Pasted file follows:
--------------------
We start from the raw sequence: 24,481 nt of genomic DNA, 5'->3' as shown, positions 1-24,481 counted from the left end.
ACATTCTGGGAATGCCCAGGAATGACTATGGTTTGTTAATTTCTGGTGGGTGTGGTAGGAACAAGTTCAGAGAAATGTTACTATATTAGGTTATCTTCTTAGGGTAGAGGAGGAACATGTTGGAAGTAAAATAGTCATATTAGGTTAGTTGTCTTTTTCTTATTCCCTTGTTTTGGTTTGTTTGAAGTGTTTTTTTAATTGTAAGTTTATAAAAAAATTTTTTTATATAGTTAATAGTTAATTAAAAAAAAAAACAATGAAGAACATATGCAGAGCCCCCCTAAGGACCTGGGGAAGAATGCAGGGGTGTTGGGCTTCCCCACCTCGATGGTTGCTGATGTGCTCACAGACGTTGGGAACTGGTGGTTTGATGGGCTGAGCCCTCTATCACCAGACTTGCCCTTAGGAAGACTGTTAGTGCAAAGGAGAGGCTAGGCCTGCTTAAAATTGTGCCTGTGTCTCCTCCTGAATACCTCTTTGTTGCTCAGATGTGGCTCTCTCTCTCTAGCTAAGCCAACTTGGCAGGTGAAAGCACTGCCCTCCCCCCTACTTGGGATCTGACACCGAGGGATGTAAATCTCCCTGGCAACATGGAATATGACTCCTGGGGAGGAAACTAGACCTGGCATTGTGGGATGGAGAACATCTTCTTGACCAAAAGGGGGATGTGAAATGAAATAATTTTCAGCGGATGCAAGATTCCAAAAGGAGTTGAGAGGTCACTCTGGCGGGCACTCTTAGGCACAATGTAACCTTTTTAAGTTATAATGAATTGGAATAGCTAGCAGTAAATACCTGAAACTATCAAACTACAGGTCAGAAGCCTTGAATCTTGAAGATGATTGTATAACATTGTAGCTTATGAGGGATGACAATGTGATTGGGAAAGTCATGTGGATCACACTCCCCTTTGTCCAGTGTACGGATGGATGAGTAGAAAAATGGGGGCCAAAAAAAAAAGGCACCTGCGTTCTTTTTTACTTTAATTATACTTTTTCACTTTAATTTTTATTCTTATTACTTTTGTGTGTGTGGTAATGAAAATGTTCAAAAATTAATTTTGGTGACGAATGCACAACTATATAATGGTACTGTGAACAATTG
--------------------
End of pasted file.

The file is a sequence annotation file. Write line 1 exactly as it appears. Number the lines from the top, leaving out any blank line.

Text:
We start from the raw sequence: 24,481 nt of genomic DNA, 5'->3' as shown, positions 1-24,481 counted from the left end.